Is Arne Duncan serious about preschool…or not?
Lyndsey Layton’s wonderful—and wonderfully revealing—front-page Washington Post article is today’s must read (“Duncan’s mission: Sell preschool plan to GOP”). But if you’re like me, it will leave you scratching your head—if not pulling out your hair.
This is the Administration's plan to get an enormous new social entitlement through Congress?
Photo by Pink Sherbet Photography
This is the Administration’s plan to get an enormous new social entitlement through Congress? Stage events with GOP governors and urge them to pressure Congressional Republicans into passing a tobacco tax? They can’t possibly be that naïve, can they?
In classic Team Obama style, Duncan explains resistance to his boss’s plan as Congressional dysfunction. Yet Republican members of Congress are “functioning” just at they’re supposed to. They promised voters that they would rein in spending, limit the size of government, and keep taxes low. Duncan admits that he wants “a massive influx of resources” in order to “dramatically expand access.” I’m sorry, but that’s not what Republicans were elected to support.
What’s needed isn’t a fancy campaign, complete with a “war room” and “outside-in” strategy, but a real negotiation.* Republicans might support high-quality preschool for poor kids, but not if it means a whopping new tax. What are Democrats willing to give in return?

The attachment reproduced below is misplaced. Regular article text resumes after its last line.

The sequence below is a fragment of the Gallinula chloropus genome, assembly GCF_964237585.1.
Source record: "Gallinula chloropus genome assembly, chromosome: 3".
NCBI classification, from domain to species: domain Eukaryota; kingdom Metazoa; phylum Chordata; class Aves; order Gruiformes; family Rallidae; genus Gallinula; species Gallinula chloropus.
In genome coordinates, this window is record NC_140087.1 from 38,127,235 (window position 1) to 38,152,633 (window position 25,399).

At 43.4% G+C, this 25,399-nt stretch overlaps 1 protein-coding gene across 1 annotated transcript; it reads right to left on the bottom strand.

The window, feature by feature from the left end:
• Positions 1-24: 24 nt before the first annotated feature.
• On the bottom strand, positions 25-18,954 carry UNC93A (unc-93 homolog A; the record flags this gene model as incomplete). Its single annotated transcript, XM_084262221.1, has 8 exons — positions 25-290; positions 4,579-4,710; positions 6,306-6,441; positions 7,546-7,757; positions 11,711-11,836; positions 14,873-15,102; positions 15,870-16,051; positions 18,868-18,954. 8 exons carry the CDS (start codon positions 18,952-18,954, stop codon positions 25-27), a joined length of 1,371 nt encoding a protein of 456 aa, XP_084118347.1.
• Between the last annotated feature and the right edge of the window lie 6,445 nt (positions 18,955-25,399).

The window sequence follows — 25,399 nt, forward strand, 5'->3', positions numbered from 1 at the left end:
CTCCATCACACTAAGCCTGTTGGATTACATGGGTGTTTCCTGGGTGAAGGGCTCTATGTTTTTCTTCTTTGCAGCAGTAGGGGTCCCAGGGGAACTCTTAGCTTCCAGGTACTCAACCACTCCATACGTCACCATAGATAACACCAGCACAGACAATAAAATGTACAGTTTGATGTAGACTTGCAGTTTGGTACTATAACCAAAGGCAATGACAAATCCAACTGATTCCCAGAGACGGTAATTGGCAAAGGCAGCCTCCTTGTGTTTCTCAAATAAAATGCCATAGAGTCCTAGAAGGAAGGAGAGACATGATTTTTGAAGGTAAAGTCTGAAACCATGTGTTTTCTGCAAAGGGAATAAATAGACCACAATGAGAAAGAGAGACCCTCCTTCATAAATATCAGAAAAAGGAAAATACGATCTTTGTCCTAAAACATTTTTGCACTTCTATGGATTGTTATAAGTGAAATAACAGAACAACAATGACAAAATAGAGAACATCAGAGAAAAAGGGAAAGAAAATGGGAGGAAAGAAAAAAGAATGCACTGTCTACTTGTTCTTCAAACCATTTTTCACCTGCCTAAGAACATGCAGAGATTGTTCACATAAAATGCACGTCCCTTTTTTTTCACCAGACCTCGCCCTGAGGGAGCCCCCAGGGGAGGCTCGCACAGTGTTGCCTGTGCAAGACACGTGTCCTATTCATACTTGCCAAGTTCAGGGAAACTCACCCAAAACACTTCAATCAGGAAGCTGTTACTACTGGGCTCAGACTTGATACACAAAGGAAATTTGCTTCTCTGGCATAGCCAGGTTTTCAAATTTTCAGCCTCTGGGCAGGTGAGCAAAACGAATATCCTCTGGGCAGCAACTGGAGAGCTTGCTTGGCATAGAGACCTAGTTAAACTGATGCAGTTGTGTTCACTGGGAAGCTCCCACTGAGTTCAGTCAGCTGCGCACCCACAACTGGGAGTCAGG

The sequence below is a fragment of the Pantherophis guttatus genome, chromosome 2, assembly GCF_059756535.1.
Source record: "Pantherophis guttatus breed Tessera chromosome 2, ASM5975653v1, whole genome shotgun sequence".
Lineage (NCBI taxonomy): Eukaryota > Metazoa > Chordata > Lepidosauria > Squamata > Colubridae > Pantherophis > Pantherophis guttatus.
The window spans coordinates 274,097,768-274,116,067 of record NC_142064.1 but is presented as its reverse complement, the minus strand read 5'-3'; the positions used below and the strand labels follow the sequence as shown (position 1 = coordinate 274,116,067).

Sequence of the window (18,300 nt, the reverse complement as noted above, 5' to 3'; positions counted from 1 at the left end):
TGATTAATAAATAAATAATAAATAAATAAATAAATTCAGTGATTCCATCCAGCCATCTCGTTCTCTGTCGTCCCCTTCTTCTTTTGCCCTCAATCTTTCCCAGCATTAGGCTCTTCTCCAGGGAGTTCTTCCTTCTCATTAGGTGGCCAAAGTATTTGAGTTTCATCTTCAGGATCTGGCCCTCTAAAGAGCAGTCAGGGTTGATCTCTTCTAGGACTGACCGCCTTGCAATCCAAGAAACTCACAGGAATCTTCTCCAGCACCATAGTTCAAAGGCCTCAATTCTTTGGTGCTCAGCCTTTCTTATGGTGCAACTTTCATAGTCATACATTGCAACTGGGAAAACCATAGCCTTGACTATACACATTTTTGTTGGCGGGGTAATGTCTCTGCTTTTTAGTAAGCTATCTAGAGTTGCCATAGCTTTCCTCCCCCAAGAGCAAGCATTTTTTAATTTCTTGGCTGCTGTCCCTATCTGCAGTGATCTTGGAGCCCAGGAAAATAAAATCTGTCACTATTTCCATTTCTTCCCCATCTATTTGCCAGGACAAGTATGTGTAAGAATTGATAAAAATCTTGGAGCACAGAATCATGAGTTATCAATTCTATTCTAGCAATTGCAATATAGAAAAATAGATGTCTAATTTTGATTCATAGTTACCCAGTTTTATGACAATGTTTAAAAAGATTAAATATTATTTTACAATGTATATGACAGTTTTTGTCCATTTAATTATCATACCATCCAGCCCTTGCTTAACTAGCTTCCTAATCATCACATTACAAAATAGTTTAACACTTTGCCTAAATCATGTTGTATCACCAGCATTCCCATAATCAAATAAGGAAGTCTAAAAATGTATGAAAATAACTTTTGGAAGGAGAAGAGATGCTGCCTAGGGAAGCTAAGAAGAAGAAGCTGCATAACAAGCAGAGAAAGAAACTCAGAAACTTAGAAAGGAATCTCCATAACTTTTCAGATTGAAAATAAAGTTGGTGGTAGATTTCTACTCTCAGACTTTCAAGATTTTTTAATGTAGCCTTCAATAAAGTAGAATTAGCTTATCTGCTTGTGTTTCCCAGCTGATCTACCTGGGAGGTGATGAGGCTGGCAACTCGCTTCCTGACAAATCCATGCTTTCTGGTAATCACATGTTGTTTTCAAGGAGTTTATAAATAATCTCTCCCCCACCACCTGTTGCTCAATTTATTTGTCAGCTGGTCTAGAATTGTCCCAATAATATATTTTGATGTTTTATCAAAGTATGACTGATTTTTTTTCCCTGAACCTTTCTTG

I see opportunities in Duncan’s admission that “we spend all this time and money trying to catch [disadvantaged kids] up. And we wonder why we have an achievement gap.”
That’s true—so how about cutting some of the money that’s being spent further downstream—ineffectively, as Duncan acknowledges—and investing it in preschool, instead? Consider these options:
- Cut the TRIO programs, which (as a recent Brookings paper shows) don’t work at preparing disadvantaged high school students for college. That’s $1 billion a year.
- Cut Title II of ESEA, which is a big slush fund for school districts to spend on “teacher stuff” and class-size reduction—with no evidence of results. $3 billion a year.
- Cut Pell grants, many of which are flowing to remedial-education courses from which disadvantaged students never escape. Introduce some minimal standards so that only students who are college-ready—a very low bar for community colleges, it turns out—can receive the aid. I bet you could shave $5 billion a year easy—a big chunk of it currently landing in for-profit universities.
There, I just found $9 billion a year. Ask Republicans to pitch in $1 billion in new money and you’ve got $10 billion a year for preschool.
Now that’s how you get the deal done, Mr. Secretary—that is, if you’re serious.
* President George W. Bush didn’t get No Child Left Behind through Congress by jawboning or staging events—he let top Democrats write key parts of the law. Granted, that resulted in crazy-quilt legislation and some really bad ideas (ahem, thank you Chairman Miller for Highly Qualified Teachers), but that’s the way our democracy works.